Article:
Treatment

Beat The Beast Challenge

Fundraising for the Disasters Emergency Committee Fundraising for the Disasters Emergency Committee

Search Our Site

Having successfully operated on the Cholesteatoma it was time to focus on the Brain Tumour. I was blessed with a wonderful oncology and neurology team from the NHS at the Western General Hospital in Edinburgh who kept the tumour under surveillance, and when it jumped to a far higher grade I was rushed into brain surgery. Surgery only managed to remove 40% of the tumour as the remaining 60% of the tumour was buried far too deep into the brain. However the confirmed diagnosis taken from the biopsy that was removed during surgery of a rare, far more aggressive and harder to treat than at first thought, Grade 3 Anaplastic Oligodendroglioma, allowed my brilliant Oncology team to successfully fight, to get me accepted onto a trial being run by the European Institute of Oncology, because she had strong hopes that while they couldn’t shrink, kill or cure the tumour, this particularly robust line of treatment, being offered by the trial, might just about buy me enough time to see the children into High School, and a little bit older and therefore better equipped emotionally before my passing. She knew that such a robust line of treatment could damage the brain and we had a very frank discussion about that fact. In the end, the fact that it might extend my life by the same again, out to 6 years in order to see the children into and approaching the end of High School meant such a lot to me after spending all those years away in the service of the Nation. I wasn’t meant to be able to hang around for long afterwards anyway so decided, to hell with the brain damage, let’s go for it.

I was accepted onto the trial and then given the hardest line of treatment. No gaps, no rests, we were going to hit this tumour as hard as we could, not to cure it, kill it or shrink it, we couldn’t do that, but to put it to sleep to buy me and most importantly the children some time. I then went straight into a full 6 weeks, 30 back to back sessions, of brain-focused radiotherapy followed by an entire year of discomfort with 12 monthly cycles of chemotherapy. The expectation was that they were going to have to pull me from the trial after 6 months of chemotherapy because it was just too punishing on the body, especially so soon after brain surgery and brain focussed radiotherapy. However I was determined to beat this beast of a disease, to sail through every treatment gateway with my colours flying and guns blazing so set about finding ways to reinforce my treatment and having settled on the 5Fs made it through the treatment.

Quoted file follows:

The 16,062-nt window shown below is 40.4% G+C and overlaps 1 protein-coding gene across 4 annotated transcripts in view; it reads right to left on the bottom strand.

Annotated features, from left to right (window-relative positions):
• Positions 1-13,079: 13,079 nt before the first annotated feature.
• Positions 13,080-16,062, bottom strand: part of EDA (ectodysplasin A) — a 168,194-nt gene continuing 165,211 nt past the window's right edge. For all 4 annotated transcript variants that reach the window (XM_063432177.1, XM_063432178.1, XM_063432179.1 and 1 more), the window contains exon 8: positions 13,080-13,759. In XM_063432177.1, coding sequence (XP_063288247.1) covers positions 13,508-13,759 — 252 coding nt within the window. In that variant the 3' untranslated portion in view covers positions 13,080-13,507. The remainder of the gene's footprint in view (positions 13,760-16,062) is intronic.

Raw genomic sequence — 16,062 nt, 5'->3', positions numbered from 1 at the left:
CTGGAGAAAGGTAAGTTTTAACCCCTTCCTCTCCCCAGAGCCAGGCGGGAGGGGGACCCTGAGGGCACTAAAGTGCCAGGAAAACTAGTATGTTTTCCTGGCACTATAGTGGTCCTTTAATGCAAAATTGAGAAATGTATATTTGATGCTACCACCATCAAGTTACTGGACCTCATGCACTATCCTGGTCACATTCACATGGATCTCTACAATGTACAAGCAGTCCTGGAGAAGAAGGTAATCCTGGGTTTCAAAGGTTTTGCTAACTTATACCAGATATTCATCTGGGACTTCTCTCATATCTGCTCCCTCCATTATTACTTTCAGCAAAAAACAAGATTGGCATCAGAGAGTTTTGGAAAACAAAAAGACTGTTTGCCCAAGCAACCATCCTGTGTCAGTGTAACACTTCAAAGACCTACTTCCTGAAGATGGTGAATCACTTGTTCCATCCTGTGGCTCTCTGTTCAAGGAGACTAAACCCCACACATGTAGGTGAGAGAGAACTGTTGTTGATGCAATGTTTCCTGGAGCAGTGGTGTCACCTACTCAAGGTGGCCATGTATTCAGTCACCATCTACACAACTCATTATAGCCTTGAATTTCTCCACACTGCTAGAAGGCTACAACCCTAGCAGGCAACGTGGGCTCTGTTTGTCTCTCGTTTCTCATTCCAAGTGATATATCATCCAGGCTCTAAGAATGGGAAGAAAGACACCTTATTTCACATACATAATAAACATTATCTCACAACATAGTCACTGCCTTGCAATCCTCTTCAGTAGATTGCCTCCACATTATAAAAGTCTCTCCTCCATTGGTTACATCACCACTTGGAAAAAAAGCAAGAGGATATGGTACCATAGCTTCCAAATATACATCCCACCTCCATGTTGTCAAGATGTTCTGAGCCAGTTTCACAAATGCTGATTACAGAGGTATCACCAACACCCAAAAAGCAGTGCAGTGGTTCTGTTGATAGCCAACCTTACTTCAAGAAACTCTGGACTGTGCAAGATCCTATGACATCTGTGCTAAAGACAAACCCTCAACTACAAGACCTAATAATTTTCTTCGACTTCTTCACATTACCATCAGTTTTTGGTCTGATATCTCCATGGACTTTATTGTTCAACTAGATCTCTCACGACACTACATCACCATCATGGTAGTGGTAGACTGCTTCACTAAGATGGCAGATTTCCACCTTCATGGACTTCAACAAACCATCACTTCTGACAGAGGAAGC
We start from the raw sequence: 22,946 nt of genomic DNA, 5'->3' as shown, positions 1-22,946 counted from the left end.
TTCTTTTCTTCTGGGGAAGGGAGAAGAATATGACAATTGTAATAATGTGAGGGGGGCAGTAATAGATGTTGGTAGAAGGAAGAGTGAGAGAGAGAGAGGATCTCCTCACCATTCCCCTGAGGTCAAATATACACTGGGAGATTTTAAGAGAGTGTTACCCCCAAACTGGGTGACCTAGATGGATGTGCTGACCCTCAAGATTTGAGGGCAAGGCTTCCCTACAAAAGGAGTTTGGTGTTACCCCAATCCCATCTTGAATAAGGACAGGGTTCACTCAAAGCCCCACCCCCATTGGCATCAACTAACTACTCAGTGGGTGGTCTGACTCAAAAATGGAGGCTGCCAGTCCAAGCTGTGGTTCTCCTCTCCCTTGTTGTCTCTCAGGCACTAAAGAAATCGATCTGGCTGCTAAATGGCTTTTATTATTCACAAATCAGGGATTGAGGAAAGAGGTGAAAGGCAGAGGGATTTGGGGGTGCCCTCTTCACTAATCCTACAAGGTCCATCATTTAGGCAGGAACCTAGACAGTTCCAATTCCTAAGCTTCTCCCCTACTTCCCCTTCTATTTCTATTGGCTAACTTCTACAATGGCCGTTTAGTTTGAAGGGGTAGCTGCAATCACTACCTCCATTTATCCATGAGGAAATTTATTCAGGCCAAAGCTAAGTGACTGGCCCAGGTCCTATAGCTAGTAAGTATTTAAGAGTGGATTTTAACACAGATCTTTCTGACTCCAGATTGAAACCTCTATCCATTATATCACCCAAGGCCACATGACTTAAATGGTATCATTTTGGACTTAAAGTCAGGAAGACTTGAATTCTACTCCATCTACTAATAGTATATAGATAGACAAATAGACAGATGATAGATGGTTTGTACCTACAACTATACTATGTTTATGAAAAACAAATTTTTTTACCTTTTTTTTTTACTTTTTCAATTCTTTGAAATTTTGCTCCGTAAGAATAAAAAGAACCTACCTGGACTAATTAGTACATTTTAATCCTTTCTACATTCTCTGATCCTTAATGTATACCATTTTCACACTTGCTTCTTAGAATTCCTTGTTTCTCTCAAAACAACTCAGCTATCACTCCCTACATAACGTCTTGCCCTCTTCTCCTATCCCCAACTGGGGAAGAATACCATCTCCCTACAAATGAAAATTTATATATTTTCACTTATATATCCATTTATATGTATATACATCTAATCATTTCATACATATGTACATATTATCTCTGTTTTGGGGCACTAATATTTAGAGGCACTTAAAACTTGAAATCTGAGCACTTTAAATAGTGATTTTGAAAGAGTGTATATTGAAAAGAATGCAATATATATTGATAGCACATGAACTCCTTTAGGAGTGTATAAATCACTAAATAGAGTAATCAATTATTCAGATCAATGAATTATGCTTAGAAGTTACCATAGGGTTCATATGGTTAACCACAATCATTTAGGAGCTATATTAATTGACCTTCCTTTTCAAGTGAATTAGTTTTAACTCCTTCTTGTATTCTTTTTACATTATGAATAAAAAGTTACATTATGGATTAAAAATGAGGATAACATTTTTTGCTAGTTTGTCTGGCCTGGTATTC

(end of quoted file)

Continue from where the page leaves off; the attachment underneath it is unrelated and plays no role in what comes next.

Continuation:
The 5 Fs:

Food – There was so much in the media about the importance of food in strengthening the body to resist or even attack a cancer and that there are even certain foods that will themselves attack the tumour. That sounded good to me so I dived head first into Dr Google and came out with an eating plan that consisted of acid alkali diet, reinforced with a raw vegan diet, reinforced with the continual grazing of fruits and vegetables that we knew would attack the tumour. But I got the balance horribly wrong and ended up needing an entire course of treatment to put out the fire I had lit within my body. However, after a succession of trials and errors, with the assistance of the NHS, I settled on a diet that would help me to reinforce the treatment I was being given. Read my Balanced Daily Lifesyle.

Physical Training (Ph sounds like an F!) – “If exercise were a pill it would be one of the most cost-effective drugs ever invented” Dr Nick Cavill. There was a large amount in the media about the benefits of exercise in healing the body. As I had kept my physical training routine going after leaving the army, and with a border collie that needed lots of exercise I also continued with my pre-work early morning and post-work evening long walks interspersed with a run or strength training circuit or cardiovascular circuit or swim before lunch so I felt that I had the physical training element covered but also re-discovered the emotions of fear and anxiety so took to the hills and mountains of the Trossachs National Park to find peace from the fear and anxiety that plagued me so. Twice I suffered an epileptic attack on the mountains and on each occasion I was lucky to make it home. After the second occasion my GP, quite rightly, banned me from walking on my own and demanded that I found a walking partner. I had over done it and once again had to learn the lessons from the process of trial and error to settle on a physical training routine that was sustainable and would help to reinforce the excellent treatment I was being given. Read my Balanced Daily Lifesyle